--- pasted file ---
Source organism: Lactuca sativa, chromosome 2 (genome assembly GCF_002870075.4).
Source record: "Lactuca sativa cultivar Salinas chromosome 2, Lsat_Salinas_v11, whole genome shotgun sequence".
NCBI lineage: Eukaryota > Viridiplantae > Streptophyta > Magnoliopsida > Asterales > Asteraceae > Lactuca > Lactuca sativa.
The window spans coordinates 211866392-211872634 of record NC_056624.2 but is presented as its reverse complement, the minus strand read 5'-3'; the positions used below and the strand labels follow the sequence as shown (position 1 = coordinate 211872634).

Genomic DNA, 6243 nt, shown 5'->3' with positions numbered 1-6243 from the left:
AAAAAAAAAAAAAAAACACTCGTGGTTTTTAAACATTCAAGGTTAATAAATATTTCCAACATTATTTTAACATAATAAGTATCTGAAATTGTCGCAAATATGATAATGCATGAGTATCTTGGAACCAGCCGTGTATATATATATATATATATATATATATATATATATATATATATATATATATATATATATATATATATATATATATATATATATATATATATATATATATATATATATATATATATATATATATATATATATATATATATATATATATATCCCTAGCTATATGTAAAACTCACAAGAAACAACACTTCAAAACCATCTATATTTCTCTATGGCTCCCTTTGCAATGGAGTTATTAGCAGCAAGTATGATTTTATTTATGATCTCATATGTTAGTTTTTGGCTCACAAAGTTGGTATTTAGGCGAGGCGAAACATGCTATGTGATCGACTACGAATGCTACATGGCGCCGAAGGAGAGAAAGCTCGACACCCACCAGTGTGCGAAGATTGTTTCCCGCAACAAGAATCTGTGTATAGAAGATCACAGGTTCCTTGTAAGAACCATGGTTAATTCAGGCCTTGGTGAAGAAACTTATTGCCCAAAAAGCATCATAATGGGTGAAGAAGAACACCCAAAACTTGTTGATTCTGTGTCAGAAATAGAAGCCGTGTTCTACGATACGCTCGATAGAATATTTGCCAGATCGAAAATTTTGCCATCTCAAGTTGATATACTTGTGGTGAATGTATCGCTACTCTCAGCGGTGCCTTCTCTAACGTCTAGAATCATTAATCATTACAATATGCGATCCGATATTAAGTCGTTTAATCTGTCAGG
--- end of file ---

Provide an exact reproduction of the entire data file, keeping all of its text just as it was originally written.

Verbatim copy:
Source organism: Lactuca sativa, chromosome 2 (genome assembly GCF_002870075.4).
Source record: "Lactuca sativa cultivar Salinas chromosome 2, Lsat_Salinas_v11, whole genome shotgun sequence".
NCBI lineage: Eukaryota > Viridiplantae > Streptophyta > Magnoliopsida > Asterales > Asteraceae > Lactuca > Lactuca sativa.
The window spans coordinates 211866392-211872634 of record NC_056624.2 but is presented as its reverse complement, the minus strand read 5'-3'; the positions used below and the strand labels follow the sequence as shown (position 1 = coordinate 211872634).

Genomic DNA, 6243 nt, shown 5'->3' with positions numbered 1-6243 from the left:
AAAAAAAAAAAAAAAACACTCGTGGTTTTTAAACATTCAAGGTTAATAAATATTTCCAACATTATTTTAACATAATAAGTATCTGAAATTGTCGCAAATATGATAATGCATGAGTATCTTGGAACCAGCCGTGTATATATATATATATATATATATATATATATATATATATATATATATATATATATATATATATATATATATATATATATATATATATATATATATATATATATATATATATATATATATATATATATATATATATATATATATATATATCCCTAGCTATATGTAAAACTCACAAGAAACAACACTTCAAAACCATCTATATTTCTCTATGGCTCCCTTTGCAATGGAGTTATTAGCAGCAAGTATGATTTTATTTATGATCTCATATGTTAGTTTTTGGCTCACAAAGTTGGTATTTAGGCGAGGCGAAACATGCTATGTGATCGACTACGAATGCTACATGGCGCCGAAGGAGAGAAAGCTCGACACCCACCAGTGTGCGAAGATTGTTTCCCGCAACAAGAATCTGTGTATAGAAGATCACAGGTTCCTTGTAAGAACCATGGTTAATTCAGGCCTTGGTGAAGAAACTTATTGCCCAAAAAGCATCATAATGGGTGAAGAAGAACACCCAAAACTTGTTGATTCTGTGTCAGAAATAGAAGCCGTGTTCTACGATACGCTCGATAGAATATTTGCCAGATCGAAAATTTTGCCATCTCAAGTTGATATACTTGTGGTGAATGTATCGCTACTCTCAGCGGTGCCTTCTCTAACGTCTAGAATCATTAATCATTACAATATGCGATCCGATATTAAGTCGTTTAATCTGTCAGG